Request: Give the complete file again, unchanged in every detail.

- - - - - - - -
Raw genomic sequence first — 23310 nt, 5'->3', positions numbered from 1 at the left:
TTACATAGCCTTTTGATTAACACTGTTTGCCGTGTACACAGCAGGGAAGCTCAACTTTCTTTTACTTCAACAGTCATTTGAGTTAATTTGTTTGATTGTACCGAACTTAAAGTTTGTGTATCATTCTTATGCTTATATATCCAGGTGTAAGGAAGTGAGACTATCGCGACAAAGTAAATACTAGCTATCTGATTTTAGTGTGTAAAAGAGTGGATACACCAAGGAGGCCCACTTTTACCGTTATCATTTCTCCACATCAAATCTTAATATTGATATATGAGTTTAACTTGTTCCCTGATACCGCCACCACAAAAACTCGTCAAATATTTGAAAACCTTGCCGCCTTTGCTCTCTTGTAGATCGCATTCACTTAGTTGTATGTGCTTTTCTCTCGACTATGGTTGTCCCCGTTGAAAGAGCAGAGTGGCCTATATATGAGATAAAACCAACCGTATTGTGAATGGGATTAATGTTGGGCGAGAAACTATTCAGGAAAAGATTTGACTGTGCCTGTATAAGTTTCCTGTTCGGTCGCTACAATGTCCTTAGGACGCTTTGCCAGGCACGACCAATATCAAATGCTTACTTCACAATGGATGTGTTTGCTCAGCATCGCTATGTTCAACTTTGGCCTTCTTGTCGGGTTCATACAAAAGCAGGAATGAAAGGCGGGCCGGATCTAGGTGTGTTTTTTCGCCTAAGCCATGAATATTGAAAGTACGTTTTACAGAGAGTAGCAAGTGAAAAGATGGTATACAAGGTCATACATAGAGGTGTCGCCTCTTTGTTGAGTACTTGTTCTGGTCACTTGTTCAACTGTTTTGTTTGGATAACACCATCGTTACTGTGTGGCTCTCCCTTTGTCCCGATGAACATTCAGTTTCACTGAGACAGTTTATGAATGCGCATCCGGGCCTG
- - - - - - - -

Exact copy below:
Raw genomic sequence first — 23310 nt, 5'->3', positions numbered from 1 at the left:
TTACATAGCCTTTTGATTAACACTGTTTGCCGTGTACACAGCAGGGAAGCTCAACTTTCTTTTACTTCAACAGTCATTTGAGTTAATTTGTTTGATTGTACCGAACTTAAAGTTTGTGTATCATTCTTATGCTTATATATCCAGGTGTAAGGAAGTGAGACTATCGCGACAAAGTAAATACTAGCTATCTGATTTTAGTGTGTAAAAGAGTGGATACACCAAGGAGGCCCACTTTTACCGTTATCATTTCTCCACATCAAATCTTAATATTGATATATGAGTTTAACTTGTTCCCTGATACCGCCACCACAAAAACTCGTCAAATATTTGAAAACCTTGCCGCCTTTGCTCTCTTGTAGATCGCATTCACTTAGTTGTATGTGCTTTTCTCTCGACTATGGTTGTCCCCGTTGAAAGAGCAGAGTGGCCTATATATGAGATAAAACCAACCGTATTGTGAATGGGATTAATGTTGGGCGAGAAACTATTCAGGAAAAGATTTGACTGTGCCTGTATAAGTTTCCTGTTCGGTCGCTACAATGTCCTTAGGACGCTTTGCCAGGCACGACCAATATCAAATGCTTACTTCACAATGGATGTGTTTGCTCAGCATCGCTATGTTCAACTTTGGCCTTCTTGTCGGGTTCATACAAAAGCAGGAATGAAAGGCGGGCCGGATCTAGGTGTGTTTTTTCGCCTAAGCCATGAATATTGAAAGTACGTTTTACAGAGAGTAGCAAGTGAAAAGATGGTATACAAGGTCATACATAGAGGTGTCGCCTCTTTGTTGAGTACTTGTTCTGGTCACTTGTTCAACTGTTTTGTTTGGATAACACCATCGTTACTGTGTGGCTCTCCCTTTGTCCCGATGAACATTCAGTTTCACTGAGACAGTTTATGAATGCGCATCCGGGCCTG